The Sterkfontein Dam is a 7 000 hectare water wonder located in the eastern Free State and is situated in a 12 000 hectare nature reserve offering a compelling variety of landscapes, activities and wildlife. Not only does the Sterkfontein Dam offer some of the most picturesque views in Southern Africa, it is also home to the biggest hydro-electric power station and is the third largest dam in South Africa.
For the holidaymaker, Qwantani is the ideal place to stay to take advantage of this spectacular gem. The resort is on the north-facing shore of the 20 km long Sterkfontein Dam in the Sterkfontein Nature Reserve and within walking distance of the Drakensberg escarpment at the KwaZulu-Natal/Free State border. The resort holds an RCI Silver Crown award for 2010 and consists of 52 chalets and a central complex including a restaurant, pub, shop and conference facilities.
Each luxury self-catering chalet consists of 3 bedrooms, sleeping up to 6 people. Besides the breathtaking scenery, the resort offers a wide range of activities such as outdoor chess, a swimming pool, squash, tennis, mini-golf, horse riding and all manner of dam-based water sports. Weather permitting, daily boat trips aboard the barge, Emmi, are arranged and there is an ongoing entertainment programme for the children.
After a day on the water or exploring the reserve from your quaint chalet, there is little to beat than putting a few coals on the braai and sitting back and watching the twilight dance between the water and the mountains.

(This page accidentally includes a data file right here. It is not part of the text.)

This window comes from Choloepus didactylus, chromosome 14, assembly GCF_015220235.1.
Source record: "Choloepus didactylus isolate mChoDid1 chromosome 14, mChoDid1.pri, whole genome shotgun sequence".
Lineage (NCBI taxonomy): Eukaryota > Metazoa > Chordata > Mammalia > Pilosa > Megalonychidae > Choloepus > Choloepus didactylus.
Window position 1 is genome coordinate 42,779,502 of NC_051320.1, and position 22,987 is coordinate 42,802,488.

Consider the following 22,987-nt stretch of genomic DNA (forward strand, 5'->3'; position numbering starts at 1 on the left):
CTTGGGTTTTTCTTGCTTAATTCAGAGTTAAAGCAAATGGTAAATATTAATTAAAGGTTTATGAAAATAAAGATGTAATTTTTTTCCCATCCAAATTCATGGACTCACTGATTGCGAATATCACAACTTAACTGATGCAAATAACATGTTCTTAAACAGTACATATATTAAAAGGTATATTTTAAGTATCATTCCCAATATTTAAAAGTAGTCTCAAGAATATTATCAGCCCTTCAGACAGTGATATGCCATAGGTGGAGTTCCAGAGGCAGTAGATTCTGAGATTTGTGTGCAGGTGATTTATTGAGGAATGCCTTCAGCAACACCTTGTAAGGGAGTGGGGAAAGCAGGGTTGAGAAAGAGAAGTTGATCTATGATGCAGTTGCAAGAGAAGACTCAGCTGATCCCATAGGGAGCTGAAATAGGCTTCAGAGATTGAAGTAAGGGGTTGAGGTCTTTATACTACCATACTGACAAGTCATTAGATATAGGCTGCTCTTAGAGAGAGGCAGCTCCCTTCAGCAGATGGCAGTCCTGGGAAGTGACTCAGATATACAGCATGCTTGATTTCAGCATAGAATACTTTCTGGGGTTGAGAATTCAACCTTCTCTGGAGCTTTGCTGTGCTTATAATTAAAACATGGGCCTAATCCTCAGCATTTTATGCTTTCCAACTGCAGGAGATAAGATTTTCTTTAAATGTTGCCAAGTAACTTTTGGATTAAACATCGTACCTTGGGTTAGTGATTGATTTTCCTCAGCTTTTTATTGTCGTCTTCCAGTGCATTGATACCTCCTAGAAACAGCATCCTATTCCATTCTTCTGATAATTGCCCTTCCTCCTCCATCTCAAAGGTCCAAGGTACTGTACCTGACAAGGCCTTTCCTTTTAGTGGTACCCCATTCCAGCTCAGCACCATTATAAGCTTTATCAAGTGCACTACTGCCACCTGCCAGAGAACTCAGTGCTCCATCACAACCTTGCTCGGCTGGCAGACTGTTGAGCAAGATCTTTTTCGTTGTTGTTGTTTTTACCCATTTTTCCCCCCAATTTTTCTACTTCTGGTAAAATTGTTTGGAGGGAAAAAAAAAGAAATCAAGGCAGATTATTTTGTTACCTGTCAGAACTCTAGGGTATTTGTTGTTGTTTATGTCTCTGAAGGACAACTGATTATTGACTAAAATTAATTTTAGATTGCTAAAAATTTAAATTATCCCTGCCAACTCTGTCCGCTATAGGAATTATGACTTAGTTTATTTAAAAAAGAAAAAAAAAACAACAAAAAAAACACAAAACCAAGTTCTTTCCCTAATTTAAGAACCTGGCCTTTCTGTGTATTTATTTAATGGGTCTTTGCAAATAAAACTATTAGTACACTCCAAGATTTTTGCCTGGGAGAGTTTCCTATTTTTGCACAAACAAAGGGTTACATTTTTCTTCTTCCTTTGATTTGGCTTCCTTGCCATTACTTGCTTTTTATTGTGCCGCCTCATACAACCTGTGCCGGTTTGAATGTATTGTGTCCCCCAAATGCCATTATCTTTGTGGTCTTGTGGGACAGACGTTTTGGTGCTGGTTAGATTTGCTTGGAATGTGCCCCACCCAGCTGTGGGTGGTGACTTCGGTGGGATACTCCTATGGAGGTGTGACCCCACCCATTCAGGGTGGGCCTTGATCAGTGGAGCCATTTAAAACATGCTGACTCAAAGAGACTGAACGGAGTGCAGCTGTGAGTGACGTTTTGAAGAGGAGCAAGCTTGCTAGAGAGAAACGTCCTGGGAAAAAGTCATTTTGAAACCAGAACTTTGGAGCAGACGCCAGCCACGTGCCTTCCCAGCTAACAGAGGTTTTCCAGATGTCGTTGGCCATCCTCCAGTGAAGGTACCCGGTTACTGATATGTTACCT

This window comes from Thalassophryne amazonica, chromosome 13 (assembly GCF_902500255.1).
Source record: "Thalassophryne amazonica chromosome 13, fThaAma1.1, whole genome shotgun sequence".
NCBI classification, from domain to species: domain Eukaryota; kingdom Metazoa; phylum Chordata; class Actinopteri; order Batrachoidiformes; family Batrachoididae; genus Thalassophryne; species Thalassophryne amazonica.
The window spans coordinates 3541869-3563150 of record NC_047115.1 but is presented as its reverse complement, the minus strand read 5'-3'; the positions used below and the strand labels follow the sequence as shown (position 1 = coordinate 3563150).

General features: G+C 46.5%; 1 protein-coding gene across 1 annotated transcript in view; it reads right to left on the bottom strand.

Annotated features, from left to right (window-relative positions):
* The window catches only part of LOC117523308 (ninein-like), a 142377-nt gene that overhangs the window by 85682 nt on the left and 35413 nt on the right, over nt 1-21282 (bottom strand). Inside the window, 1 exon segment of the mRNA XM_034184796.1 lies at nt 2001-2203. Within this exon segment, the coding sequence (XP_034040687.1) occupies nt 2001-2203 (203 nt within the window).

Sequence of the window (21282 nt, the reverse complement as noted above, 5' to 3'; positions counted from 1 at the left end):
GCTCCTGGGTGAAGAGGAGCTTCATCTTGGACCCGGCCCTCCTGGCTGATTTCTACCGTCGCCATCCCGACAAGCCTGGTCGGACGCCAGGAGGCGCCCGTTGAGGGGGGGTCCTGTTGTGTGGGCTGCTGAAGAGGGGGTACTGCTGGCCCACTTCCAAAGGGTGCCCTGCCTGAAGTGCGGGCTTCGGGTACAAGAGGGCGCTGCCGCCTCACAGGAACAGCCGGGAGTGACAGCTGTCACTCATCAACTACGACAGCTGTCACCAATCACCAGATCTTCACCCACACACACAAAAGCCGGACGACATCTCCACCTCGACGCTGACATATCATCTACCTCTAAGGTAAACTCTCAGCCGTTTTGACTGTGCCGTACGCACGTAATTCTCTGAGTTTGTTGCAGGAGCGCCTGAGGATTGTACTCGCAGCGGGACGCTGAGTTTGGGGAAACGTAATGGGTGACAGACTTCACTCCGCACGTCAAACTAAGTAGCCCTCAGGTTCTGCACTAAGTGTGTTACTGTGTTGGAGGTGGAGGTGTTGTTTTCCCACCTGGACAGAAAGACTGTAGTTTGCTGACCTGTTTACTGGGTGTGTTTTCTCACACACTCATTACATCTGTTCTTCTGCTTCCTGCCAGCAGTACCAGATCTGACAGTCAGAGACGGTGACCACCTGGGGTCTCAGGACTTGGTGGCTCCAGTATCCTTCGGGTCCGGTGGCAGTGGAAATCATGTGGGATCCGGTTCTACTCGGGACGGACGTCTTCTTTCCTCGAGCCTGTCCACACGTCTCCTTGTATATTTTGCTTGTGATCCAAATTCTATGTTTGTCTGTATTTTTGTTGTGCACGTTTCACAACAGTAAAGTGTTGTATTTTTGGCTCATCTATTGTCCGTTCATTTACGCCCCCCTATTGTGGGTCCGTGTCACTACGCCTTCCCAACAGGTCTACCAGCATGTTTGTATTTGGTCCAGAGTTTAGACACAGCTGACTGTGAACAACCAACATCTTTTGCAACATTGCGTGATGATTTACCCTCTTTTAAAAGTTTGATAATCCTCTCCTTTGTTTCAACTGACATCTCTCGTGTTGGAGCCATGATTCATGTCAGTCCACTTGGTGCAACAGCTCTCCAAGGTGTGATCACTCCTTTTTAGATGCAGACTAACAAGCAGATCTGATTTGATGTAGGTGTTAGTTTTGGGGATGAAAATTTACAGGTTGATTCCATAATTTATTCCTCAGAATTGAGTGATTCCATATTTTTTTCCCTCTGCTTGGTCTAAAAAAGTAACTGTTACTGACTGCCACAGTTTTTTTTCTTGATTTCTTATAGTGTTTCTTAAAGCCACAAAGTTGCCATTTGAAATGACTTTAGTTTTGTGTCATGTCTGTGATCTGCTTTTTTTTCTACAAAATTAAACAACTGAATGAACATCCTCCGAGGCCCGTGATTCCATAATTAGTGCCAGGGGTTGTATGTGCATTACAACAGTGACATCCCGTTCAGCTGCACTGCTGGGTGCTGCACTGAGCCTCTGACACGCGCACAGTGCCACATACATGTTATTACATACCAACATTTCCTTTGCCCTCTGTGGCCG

The dam forms part of the Tugela Vaal water transfer scheme, which is a pumped-storage scheme involving the transfer of around 630 million m³ of water from KwaZulu-Natal to augment the water supply in the Vaal River.
The deep and cool waters of the dam make this an angler’s delight. The Sterkfontein Dam is often referred to as one of the finest hotspots for yellowfish, offering a catch-and-release adventure where this freshwater fighter, renowned for its gameness, seriously challenges your skills. You will mainly catch the Orange or Vaal smallmouth here, but there is a small population of Orange or Vaal largemouth that is worth a try catching.
If you’re a windsurfer, when the high winds blow here they will take you on a joy ride across this vast expanse of water, spanning about 7 000ha in this 19 000ha nature reserve.
As a bird-watcher you’ll want to spend several days here, with 230 recorded species on offer, including the Cape vulture and the bearded vulture.
For the wildlife enthusiasts try spot Oribi, reedbuck, mountain reedbuck, grey rhebuck, the bald ibis, the blue and whitebellied korhaan, the buffstreaked chat, the ground woodpecker and the sentinel all found wandering around the reserve.
The precipitous ravines are populated with yellowwood, koko, wild peach, silky bark, and black bark trees as well as bush guarri. Wild grapes have grown up into the tops of the trees forming a dense canopy of leaves. Fungi and lichen sit against rotten and living tree trunks alike. The mountain slopes are adorned with wild myrtle, silver sugarbush ouhout, highveld protea, redwood, hush guarri, and the tree fern.